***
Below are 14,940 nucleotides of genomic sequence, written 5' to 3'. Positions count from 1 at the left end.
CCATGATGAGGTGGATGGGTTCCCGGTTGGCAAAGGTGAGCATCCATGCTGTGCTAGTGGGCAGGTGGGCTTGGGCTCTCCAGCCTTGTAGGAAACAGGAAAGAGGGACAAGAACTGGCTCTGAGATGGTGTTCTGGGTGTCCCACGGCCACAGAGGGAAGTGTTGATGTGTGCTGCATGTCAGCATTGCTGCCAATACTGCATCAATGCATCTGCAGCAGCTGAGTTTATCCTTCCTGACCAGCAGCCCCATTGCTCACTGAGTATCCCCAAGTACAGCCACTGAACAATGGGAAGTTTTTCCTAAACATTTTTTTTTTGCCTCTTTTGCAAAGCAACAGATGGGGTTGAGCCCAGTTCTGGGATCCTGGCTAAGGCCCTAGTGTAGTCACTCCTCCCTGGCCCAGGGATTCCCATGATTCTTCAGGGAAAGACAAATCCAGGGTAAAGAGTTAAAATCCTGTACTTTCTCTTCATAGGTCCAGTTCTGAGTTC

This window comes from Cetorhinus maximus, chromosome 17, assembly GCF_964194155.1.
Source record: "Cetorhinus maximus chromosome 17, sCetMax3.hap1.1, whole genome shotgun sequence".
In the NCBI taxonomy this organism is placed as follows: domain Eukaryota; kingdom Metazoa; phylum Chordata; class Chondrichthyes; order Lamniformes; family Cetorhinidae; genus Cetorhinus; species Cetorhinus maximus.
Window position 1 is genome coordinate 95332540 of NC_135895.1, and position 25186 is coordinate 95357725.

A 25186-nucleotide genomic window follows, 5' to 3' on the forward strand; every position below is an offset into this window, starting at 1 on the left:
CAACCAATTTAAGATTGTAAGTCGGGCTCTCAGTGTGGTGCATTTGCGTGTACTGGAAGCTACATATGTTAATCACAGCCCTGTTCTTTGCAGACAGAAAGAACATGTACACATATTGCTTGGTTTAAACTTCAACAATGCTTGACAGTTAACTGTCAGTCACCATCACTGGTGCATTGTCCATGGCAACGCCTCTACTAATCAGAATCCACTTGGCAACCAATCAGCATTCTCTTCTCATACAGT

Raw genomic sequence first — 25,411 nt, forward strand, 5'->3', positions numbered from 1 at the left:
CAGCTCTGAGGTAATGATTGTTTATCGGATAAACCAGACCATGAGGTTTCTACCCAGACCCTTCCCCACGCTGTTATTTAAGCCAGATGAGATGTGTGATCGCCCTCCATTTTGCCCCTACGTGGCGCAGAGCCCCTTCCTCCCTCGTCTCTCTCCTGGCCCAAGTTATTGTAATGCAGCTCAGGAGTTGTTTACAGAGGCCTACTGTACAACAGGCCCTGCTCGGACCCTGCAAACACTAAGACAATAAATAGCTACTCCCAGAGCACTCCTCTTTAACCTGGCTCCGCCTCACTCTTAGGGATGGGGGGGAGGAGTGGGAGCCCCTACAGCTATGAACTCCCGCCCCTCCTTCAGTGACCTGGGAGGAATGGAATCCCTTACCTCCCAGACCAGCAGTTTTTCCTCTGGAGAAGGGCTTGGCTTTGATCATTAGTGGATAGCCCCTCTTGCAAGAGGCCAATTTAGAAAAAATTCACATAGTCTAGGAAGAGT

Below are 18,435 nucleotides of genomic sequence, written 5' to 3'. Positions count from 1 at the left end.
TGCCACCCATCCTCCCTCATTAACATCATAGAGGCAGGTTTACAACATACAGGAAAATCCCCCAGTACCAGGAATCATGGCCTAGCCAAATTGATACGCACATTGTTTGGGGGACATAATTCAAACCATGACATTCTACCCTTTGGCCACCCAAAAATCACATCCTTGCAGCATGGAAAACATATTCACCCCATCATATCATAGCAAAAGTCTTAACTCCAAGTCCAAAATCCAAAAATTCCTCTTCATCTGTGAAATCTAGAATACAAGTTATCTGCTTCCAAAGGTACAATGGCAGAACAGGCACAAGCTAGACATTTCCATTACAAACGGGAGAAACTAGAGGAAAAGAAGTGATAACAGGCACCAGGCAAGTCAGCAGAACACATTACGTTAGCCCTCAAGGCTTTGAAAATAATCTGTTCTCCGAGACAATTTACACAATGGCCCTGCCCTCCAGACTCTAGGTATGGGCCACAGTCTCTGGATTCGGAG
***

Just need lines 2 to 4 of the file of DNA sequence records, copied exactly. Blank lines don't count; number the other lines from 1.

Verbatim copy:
CCATGATGAGGTGGATGGGTTCCCGGTTGGCAAAGGTGAGCATCCATGCTGTGCTAGTGGGCAGGTGGGCTTGGGCTCTCCAGCCTTGTAGGAAACAGGAAAGAGGGACAAGAACTGGCTCTGAGATGGTGTTCTGGGTGTCCCACGGCCACAGAGGGAAGTGTTGATGTGTGCTGCATGTCAGCATTGCTGCCAATACTGCATCAATGCATCTGCAGCAGCTGAGTTTATCCTTCCTGACCAGCAGCCCCATTGCTCACTGAGTATCCCCAAGTACAGCCACTGAACAATGGGAAGTTTTTCCTAAACATTTTTTTTTTGCCTCTTTTGCAAAGCAACAGATGGGGTTGAGCCCAGTTCTGGGATCCTGGCTAAGGCCCTAGTGTAGTCACTCCTCCCTGGCCCAGGGATTCCCATGATTCTTCAGGGAAAGACAAATCCAGGGTAAAGAGTTAAAATCCTGTACTTTCTCTTCATAGGTCCAGTTCTGAGTTC

This window comes from Cetorhinus maximus, chromosome 17, assembly GCF_964194155.1.
Source record: "Cetorhinus maximus chromosome 17, sCetMax3.hap1.1, whole genome shotgun sequence".